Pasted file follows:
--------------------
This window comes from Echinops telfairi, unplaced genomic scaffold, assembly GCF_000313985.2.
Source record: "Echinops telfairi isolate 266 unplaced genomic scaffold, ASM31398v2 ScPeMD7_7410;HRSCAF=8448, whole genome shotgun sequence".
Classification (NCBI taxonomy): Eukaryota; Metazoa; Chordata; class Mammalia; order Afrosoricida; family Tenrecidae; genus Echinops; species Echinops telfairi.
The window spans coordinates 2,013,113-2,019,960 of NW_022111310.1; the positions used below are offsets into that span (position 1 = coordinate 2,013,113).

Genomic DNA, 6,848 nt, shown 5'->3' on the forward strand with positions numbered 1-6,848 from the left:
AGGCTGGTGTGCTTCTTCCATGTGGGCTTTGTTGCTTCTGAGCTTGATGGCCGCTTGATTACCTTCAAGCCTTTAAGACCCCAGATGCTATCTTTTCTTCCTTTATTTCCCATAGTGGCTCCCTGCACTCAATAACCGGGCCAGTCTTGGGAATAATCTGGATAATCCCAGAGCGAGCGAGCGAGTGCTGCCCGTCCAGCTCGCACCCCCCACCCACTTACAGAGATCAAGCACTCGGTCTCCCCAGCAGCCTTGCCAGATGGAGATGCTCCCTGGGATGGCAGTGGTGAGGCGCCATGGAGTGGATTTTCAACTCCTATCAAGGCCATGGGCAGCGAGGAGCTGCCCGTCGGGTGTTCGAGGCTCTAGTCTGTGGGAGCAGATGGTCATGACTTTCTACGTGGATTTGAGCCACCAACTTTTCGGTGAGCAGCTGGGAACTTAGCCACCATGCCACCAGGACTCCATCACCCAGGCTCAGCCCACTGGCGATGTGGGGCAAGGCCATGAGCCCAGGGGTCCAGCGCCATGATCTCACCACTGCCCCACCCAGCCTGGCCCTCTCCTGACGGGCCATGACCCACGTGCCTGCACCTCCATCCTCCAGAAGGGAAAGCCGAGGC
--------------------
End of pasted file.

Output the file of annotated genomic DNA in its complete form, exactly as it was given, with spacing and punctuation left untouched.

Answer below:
This window comes from Echinops telfairi, unplaced genomic scaffold, assembly GCF_000313985.2.
Source record: "Echinops telfairi isolate 266 unplaced genomic scaffold, ASM31398v2 ScPeMD7_7410;HRSCAF=8448, whole genome shotgun sequence".
Classification (NCBI taxonomy): Eukaryota; Metazoa; Chordata; class Mammalia; order Afrosoricida; family Tenrecidae; genus Echinops; species Echinops telfairi.
The window spans coordinates 2,013,113-2,019,960 of NW_022111310.1; the positions used below are offsets into that span (position 1 = coordinate 2,013,113).

Genomic DNA, 6,848 nt, shown 5'->3' on the forward strand with positions numbered 1-6,848 from the left:
AGGCTGGTGTGCTTCTTCCATGTGGGCTTTGTTGCTTCTGAGCTTGATGGCCGCTTGATTACCTTCAAGCCTTTAAGACCCCAGATGCTATCTTTTCTTCCTTTATTTCCCATAGTGGCTCCCTGCACTCAATAACCGGGCCAGTCTTGGGAATAATCTGGATAATCCCAGAGCGAGCGAGCGAGTGCTGCCCGTCCAGCTCGCACCCCCCACCCACTTACAGAGATCAAGCACTCGGTCTCCCCAGCAGCCTTGCCAGATGGAGATGCTCCCTGGGATGGCAGTGGTGAGGCGCCATGGAGTGGATTTTCAACTCCTATCAAGGCCATGGGCAGCGAGGAGCTGCCCGTCGGGTGTTCGAGGCTCTAGTCTGTGGGAGCAGATGGTCATGACTTTCTACGTGGATTTGAGCCACCAACTTTTCGGTGAGCAGCTGGGAACTTAGCCACCATGCCACCAGGACTCCATCACCCAGGCTCAGCCCACTGGCGATGTGGGGCAAGGCCATGAGCCCAGGGGTCCAGCGCCATGATCTCACCACTGCCCCACCCAGCCTGGCCCTCTCCTGACGGGCCATGACCCACGTGCCTGCACCTCCATCCTCCAGAAGGGAAAGCCGAGGC